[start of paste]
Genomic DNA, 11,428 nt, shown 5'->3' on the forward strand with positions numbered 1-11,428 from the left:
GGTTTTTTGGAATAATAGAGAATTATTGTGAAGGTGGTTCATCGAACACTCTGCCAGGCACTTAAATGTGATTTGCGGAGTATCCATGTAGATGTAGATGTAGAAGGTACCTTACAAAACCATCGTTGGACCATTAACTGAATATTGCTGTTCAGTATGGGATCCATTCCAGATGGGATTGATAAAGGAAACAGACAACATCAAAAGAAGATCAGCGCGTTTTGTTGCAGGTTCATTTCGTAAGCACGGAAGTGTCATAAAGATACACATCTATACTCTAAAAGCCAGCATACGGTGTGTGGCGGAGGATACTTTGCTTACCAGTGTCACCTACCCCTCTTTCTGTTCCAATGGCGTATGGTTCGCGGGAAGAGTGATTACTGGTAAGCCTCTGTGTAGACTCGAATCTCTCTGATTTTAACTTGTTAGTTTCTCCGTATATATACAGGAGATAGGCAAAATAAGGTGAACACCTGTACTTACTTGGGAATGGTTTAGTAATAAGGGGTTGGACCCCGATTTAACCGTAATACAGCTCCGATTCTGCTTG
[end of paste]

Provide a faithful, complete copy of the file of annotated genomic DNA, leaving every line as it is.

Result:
Genomic DNA, 11,428 nt, shown 5'->3' on the forward strand with positions numbered 1-11,428 from the left:
GGTTTTTTGGAATAATAGAGAATTATTGTGAAGGTGGTTCATCGAACACTCTGCCAGGCACTTAAATGTGATTTGCGGAGTATCCATGTAGATGTAGATGTAGAAGGTACCTTACAAAACCATCGTTGGACCATTAACTGAATATTGCTGTTCAGTATGGGATCCATTCCAGATGGGATTGATAAAGGAAACAGACAACATCAAAAGAAGATCAGCGCGTTTTGTTGCAGGTTCATTTCGTAAGCACGGAAGTGTCATAAAGATACACATCTATACTCTAAAAGCCAGCATACGGTGTGTGGCGGAGGATACTTTGCTTACCAGTGTCACCTACCCCTCTTTCTGTTCCAATGGCGTATGGTTCGCGGGAAGAGTGATTACTGGTAAGCCTCTGTGTAGACTCGAATCTCTCTGATTTTAACTTGTTAGTTTCTCCGTATATATACAGGAGATAGGCAAAATAAGGTGAACACCTGTACTTACTTGGGAATGGTTTAGTAATAAGGGGTTGGACCCCGATTTAACCGTAATACAGCTCCGATTCTGCTTG